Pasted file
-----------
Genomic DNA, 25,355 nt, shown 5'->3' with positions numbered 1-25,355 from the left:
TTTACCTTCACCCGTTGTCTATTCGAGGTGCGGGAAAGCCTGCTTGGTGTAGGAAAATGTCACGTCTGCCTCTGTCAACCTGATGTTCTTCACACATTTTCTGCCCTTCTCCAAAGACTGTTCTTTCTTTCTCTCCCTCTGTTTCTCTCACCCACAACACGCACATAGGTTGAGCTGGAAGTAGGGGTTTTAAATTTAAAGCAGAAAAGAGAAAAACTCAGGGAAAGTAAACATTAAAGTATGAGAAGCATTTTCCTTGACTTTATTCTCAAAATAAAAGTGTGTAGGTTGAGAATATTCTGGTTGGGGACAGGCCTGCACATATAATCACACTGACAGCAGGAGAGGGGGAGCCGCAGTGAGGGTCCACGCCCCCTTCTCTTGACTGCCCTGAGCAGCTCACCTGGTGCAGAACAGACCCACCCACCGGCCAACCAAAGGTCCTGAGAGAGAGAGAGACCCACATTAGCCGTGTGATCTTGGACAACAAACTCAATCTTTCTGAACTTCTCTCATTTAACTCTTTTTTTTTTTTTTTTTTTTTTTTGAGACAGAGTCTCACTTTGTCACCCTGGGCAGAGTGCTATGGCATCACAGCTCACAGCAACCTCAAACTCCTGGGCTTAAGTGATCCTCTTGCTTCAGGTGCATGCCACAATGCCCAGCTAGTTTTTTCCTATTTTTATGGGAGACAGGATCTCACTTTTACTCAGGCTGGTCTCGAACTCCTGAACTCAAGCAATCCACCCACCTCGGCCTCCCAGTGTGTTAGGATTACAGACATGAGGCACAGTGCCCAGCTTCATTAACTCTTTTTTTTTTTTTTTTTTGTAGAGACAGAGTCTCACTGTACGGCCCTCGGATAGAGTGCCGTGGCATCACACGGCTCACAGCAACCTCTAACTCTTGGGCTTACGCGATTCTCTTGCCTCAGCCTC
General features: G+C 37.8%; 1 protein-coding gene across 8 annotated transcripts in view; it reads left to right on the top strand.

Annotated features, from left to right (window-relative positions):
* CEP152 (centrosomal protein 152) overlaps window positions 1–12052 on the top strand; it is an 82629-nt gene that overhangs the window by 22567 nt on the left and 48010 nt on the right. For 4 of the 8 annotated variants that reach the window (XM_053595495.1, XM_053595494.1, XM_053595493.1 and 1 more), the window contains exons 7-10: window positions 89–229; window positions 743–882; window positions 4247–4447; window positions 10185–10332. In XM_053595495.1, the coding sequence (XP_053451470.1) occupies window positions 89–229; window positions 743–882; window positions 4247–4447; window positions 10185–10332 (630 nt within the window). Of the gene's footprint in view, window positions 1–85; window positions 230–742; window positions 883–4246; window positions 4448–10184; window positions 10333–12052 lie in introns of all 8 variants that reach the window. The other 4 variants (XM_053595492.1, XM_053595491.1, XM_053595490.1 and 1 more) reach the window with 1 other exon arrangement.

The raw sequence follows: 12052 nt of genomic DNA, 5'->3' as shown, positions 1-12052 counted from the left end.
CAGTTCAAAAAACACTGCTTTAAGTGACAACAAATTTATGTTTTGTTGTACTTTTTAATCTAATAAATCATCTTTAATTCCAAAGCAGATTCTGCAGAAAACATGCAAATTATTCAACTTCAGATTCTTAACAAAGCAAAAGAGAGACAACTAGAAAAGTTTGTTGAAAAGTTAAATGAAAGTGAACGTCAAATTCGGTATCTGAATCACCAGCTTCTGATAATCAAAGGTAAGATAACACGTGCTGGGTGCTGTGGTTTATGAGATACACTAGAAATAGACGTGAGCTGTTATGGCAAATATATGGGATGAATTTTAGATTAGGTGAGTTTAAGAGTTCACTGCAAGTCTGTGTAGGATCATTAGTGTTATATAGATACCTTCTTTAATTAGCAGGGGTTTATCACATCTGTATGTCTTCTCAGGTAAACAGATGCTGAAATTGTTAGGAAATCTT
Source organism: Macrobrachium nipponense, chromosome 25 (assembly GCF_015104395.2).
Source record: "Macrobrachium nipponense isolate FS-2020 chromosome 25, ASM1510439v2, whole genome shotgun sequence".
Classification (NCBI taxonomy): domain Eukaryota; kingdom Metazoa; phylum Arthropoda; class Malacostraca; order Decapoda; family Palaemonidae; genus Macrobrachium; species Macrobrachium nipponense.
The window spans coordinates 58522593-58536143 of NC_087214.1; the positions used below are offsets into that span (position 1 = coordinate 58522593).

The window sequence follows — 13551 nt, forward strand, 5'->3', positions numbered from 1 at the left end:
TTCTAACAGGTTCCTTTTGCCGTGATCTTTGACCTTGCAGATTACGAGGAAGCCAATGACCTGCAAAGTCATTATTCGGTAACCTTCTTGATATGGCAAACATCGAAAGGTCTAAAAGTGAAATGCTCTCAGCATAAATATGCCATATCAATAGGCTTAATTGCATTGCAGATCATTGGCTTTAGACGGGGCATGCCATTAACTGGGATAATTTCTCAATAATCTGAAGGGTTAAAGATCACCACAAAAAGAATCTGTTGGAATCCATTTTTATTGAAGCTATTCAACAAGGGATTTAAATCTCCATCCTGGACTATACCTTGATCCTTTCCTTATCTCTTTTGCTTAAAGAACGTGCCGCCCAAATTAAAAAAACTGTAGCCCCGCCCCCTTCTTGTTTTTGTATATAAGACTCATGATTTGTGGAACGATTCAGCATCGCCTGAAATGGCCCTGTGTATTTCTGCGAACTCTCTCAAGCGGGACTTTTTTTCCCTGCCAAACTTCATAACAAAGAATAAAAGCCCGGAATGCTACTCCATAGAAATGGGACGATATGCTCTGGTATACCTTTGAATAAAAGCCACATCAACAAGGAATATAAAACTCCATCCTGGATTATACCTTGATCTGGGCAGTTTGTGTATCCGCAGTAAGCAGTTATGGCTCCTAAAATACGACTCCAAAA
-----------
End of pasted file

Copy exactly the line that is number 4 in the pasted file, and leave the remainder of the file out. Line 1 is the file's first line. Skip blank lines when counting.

Annotated features, from left to right (window-relative positions):